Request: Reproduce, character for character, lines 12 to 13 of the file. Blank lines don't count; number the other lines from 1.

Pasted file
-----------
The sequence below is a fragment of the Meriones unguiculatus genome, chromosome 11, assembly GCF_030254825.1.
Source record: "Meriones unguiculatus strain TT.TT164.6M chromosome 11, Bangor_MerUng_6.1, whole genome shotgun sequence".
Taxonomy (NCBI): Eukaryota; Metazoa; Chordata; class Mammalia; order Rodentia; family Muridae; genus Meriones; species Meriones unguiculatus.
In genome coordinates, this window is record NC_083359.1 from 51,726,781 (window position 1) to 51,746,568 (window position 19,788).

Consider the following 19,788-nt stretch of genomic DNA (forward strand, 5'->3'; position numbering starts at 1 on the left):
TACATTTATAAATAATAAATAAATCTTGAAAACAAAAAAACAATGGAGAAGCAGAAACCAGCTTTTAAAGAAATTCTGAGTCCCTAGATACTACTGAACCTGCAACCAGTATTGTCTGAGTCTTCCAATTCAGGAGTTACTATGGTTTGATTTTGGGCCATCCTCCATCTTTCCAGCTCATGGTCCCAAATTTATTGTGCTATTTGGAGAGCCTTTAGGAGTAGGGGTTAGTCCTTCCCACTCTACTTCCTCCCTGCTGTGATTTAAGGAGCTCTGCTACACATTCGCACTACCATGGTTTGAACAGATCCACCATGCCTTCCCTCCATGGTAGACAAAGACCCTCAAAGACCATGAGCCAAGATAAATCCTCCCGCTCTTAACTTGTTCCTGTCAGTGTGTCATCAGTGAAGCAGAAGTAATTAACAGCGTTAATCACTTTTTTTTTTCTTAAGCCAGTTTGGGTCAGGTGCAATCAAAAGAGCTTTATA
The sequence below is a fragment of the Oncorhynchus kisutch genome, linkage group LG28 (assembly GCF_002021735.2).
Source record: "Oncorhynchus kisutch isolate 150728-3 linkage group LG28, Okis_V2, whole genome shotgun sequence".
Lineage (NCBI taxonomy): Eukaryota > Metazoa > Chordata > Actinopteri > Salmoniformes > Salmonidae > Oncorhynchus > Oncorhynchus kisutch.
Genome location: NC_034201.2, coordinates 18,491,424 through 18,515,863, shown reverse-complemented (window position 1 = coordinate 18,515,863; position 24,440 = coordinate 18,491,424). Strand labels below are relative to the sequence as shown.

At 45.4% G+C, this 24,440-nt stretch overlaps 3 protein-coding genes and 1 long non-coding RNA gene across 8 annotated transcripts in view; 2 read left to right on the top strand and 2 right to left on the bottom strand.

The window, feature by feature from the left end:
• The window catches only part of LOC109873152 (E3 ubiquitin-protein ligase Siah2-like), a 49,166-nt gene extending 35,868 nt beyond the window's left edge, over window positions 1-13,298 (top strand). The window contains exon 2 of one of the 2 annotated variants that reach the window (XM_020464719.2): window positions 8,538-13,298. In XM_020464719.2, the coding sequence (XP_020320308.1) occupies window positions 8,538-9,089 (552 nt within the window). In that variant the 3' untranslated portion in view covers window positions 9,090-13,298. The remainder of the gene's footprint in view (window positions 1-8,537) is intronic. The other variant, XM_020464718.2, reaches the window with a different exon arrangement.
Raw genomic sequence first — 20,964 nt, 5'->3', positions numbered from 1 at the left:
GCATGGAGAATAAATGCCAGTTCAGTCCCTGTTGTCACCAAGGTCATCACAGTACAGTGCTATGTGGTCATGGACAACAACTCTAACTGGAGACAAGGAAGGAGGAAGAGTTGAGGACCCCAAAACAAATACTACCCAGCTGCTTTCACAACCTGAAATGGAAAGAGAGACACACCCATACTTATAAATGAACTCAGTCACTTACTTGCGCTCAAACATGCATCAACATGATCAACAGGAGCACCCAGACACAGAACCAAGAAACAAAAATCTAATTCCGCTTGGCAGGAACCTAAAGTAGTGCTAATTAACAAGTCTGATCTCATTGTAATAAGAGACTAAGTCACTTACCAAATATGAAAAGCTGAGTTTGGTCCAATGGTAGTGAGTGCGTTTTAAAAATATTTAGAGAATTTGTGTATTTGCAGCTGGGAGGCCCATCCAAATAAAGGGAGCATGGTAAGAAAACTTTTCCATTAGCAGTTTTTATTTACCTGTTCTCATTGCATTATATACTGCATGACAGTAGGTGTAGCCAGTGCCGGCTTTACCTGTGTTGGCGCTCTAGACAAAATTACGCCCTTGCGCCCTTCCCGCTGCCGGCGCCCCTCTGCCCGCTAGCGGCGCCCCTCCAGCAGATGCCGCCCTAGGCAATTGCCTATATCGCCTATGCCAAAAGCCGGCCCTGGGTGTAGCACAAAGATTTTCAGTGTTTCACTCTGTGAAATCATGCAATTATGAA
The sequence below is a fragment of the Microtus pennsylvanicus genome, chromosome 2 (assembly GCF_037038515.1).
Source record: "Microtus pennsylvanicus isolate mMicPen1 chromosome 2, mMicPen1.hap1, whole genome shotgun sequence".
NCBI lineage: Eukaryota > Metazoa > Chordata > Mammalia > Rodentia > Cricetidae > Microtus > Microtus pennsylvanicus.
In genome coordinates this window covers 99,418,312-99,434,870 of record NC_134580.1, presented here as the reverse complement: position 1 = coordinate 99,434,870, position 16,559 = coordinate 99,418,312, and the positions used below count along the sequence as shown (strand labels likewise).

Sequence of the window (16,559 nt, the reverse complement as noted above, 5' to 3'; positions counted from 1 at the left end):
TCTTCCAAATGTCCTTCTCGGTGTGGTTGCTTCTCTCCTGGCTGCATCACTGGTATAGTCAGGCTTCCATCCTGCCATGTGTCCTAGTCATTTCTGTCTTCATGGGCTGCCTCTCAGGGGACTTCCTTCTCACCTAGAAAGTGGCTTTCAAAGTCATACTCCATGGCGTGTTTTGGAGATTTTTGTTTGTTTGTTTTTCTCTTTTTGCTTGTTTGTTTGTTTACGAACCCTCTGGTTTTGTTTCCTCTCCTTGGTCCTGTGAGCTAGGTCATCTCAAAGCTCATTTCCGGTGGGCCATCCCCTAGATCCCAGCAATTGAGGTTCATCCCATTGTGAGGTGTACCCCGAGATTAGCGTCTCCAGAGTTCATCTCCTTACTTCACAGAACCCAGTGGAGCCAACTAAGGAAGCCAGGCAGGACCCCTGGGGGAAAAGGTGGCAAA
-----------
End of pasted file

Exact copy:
The window, feature by feature from the left end:
• The window catches only part of LOC109873152 (E3 ubiquitin-protein ligase Siah2-like), a 49,166-nt gene extending 35,868 nt beyond the window's left edge, over window positions 1-13,298 (top strand). The window contains exon 2 of one of the 2 annotated variants that reach the window (XM_020464719.2): window positions 8,538-13,298. In XM_020464719.2, the coding sequence (XP_020320308.1) occupies window positions 8,538-9,089 (552 nt within the window). In that variant the 3' untranslated portion in view covers window positions 9,090-13,298. The remainder of the gene's footprint in view (window positions 1-8,537) is intronic. The other variant, XM_020464718.2, reaches the window with a different exon arrangement.